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Pearson wants developers to remix its Dickens, Dorling Kindersley

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Didn’t quite like Charles Dickens’ presentation of David Copperfield? Felt you could improve on Dorling Kindersley’s latest encyclopedia?

Now Pearson is giving developers the opportunity to remix some of its best-known books for themselves, through two new API data sets:

  • It is making available 90,000 raw images, of the kind how-to and guide book publisher Dorling Kindsersley (DK) has become famous for, including of human anatomy, city maps, scientific images and stock photography.
  • Meanwhile, Pearson’s Penguin book publisher is making available 48 classic titles from 31 authors including the Brontë sisters, Oscar Wilde and Thomas Hardy.

The two new APIs go live on what is the first birthday of Pearson’s Plug & Play developer program. Pearson wants to regard some of its content as raw building blocks for third-party developers to make new apps and services from.

The group began its developer program in 2011 with three APIs, so that developers could re-use its Eyewitness Guides city data, Longman dictionary definitions and Financial Times press releases to create new products.

This March, the giant unveiled its first chargeable API that allows developers to re-use a library of 2,500 food recipes from its cooking books, with developers needing to pay after hitting a certain monthly usage.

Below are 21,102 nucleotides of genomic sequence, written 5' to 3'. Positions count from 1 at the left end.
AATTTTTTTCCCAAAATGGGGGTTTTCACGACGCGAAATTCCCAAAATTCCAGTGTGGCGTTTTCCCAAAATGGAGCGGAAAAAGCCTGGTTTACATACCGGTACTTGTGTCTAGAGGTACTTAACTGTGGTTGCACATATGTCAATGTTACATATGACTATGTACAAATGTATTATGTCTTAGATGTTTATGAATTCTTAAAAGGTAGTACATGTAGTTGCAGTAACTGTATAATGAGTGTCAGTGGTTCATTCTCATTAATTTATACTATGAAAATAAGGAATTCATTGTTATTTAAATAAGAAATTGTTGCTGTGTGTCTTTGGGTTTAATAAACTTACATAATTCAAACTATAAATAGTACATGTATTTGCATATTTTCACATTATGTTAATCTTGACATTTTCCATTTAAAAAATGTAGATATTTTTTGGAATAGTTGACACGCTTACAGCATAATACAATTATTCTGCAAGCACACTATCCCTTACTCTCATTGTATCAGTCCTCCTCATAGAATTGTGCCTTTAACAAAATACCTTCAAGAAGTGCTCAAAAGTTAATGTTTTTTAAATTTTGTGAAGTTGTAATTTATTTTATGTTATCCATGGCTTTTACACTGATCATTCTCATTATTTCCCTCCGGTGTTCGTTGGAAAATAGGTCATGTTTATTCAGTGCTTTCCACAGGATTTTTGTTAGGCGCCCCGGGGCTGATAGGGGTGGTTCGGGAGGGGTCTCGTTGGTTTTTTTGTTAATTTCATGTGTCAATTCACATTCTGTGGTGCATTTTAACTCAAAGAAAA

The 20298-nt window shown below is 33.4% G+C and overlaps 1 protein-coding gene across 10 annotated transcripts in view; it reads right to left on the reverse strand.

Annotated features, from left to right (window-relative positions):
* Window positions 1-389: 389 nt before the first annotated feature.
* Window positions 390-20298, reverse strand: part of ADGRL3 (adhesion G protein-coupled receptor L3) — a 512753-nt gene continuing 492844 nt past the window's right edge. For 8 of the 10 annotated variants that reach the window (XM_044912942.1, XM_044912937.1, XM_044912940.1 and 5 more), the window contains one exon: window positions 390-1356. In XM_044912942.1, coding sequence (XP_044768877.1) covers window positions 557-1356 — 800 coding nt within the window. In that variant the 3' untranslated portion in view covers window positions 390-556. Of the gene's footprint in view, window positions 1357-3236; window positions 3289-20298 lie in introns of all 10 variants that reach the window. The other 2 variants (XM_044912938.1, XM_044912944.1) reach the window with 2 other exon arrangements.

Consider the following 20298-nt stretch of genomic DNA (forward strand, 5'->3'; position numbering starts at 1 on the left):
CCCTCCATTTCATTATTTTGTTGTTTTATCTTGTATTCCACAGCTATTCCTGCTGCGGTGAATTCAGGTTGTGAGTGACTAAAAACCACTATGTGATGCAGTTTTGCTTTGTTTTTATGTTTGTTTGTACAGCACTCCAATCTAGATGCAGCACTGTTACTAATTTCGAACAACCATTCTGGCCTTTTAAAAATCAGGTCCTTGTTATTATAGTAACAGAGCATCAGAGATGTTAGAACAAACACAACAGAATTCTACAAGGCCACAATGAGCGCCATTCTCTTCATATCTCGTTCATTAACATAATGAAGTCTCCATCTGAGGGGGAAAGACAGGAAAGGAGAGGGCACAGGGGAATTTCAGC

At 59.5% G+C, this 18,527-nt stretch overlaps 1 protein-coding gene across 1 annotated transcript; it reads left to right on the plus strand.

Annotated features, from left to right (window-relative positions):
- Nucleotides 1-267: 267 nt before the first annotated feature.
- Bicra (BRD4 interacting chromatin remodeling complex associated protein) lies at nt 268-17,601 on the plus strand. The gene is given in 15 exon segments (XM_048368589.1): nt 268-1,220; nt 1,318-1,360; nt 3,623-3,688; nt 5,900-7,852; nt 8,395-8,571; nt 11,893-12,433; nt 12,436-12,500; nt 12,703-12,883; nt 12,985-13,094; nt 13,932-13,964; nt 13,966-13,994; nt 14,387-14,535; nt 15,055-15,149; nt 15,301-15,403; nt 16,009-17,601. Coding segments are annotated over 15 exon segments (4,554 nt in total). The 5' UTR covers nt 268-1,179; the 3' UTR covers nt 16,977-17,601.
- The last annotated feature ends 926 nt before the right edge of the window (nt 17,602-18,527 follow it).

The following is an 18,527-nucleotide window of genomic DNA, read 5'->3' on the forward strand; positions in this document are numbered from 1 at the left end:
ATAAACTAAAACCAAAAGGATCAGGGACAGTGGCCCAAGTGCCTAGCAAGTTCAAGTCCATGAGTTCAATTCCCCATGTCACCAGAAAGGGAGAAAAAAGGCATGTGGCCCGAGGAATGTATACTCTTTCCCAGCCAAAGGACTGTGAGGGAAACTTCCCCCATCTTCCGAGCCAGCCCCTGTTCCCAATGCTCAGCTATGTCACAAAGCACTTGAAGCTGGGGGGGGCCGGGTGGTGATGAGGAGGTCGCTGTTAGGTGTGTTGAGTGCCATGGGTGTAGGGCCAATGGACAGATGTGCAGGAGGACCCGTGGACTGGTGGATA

Pearson, which made around $2 billion from digital content last year, will claim credit for embracing small-scale developers using this home-spun outreach tactic. But it likely won’t make available in this way full premium content from its Financial Times or education services.

So far, Pearson is showcasing 12 real-world re-uses of its material. Commercial payback to the group is not known. We have asked.

3 Responses to “Pearson wants developers to remix its Dickens, Dorling Kindersley”

  1. madhatter9

    As an illustrator, all I can see are the thousands of hours of old (yes, I know some too old to matter) and new illustration, its usage unable to command 1 cent of secondary rights fees, because they were contracted out, I’m sure. That’s ok, though, billions to the corp, hundreds of thousands to the app peeps, and nothing to the original creators, welcome to the future, artists, where remixers will make 10,000 x what you do, with your work.

  2. Giles Bailey

    Interesting example in the private sector of the now established public sector trend of Open Data. This is being driven in the public sphere by cost effective innovation through the use of public assets, the need for transparency in government and the longer term desire to reduce public sector costs. Interesting to see that the commercial world is looking at the same trends to see if commercial value can be extracted from existing assets